“La Fortuna,” a six-episode Spanish-American miniseries airing on Movistar+ and AMC+, turned to virtual production powered by disguise vx 4 media servers to capture the magic of both countries all in one shoot. With Barcelona-based MO&MO Film services designing the virtual production scenes and facilitating in-camera VFX, the film was able to include exterior scenes all the way from Washington D.C on-set in their shoot in Madrid.
“La Fortuna” tells the story of the discovery of a Spanish frigate sunk by the British navy off Portugal back in 1804 and the ensuing legal battle over the ownership of the treasure. Stanley Tucci heads a Spanish and American cast in the mini-series directed by Alejandro Amenabar and co-produced by Movistar+, AMC Studios and MOD Pictures.
Virtual production for feature films and television has been increasingly adopted as a way to gain efficiency, lower costs and reduce the need for complex location shooting without compromising on quality. Wanting to take advantage of these new workflows, Cinematographer Alex Catalan from AEC, contacted Barcelona-based MO&MO Film Services upon the recommendation of a colleague, resulting in MOD Pictures asking MO&MO Film to design and shoot the virtual production scenes. Taking place in MO&MO Film’s virtual studio in Madrid, Gloshine MV 2.6mm LED walls with NovaPro UHD processing and disguise vx 4 media servers facilitated the virtual production workflow.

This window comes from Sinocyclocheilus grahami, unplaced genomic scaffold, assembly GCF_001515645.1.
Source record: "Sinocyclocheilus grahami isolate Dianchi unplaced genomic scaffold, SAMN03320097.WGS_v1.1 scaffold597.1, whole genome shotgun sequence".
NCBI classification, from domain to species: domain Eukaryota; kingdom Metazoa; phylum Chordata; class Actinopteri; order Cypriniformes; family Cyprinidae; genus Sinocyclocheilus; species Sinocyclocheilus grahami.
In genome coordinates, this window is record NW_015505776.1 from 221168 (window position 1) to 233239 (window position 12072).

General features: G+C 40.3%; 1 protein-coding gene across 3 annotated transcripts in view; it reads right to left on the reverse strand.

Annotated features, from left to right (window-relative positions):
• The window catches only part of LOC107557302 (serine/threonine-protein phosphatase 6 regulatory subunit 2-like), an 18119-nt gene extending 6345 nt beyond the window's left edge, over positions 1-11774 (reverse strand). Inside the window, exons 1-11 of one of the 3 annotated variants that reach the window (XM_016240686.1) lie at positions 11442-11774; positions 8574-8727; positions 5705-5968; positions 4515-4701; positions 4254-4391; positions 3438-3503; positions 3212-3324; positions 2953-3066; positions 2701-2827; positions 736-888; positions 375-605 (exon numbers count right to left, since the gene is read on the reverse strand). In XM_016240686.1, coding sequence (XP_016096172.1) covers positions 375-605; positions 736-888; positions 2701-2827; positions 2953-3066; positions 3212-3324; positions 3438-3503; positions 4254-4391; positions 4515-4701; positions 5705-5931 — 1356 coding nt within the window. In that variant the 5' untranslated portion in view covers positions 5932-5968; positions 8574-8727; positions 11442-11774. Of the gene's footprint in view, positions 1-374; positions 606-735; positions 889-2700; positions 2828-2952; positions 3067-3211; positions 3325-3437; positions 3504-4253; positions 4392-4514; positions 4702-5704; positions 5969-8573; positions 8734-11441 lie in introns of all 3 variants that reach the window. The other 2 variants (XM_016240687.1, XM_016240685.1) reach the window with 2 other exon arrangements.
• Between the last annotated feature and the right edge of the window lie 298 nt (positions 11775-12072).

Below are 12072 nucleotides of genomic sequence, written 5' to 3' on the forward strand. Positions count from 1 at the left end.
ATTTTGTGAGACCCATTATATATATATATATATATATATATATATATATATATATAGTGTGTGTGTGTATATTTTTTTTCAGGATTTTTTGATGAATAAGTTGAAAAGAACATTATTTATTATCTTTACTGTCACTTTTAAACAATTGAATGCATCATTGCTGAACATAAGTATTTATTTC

“We were proud to shoot with Alejandro Amenbar on his first TV series and with Alex Catalan, one of the more demanding DPs in Spain. The project went perfectly, like all of our projects with disguise, with easy set-up and programming,” says Virtual Production Supervisor for MO&MO Film Services David Monguet.
The process smoothed the creation of in-camera VFX for car scenes using plates shot in Chicago, as well as scenes shot in Washington, D.C. showcasing the outside seen in the windows of the Spanish consulate. There were also sequences shot showcasing American TV reporting footage. Cinematic results for many of these scenes were achieved using disguise Designer together with the vx 4. These included the colour adjust layer which proved to be a must and the blur layer which helped DoP Catalan show the depth of field in some instances. PreComp, as a mapping type, was used in a blur layer and colour adjust was applied to manipulate all the layers simultaneously. The wrap tool helped adjust camera perspective in some scenes while disguise’s ACES integration helped achieve colour control for the VFX sequences.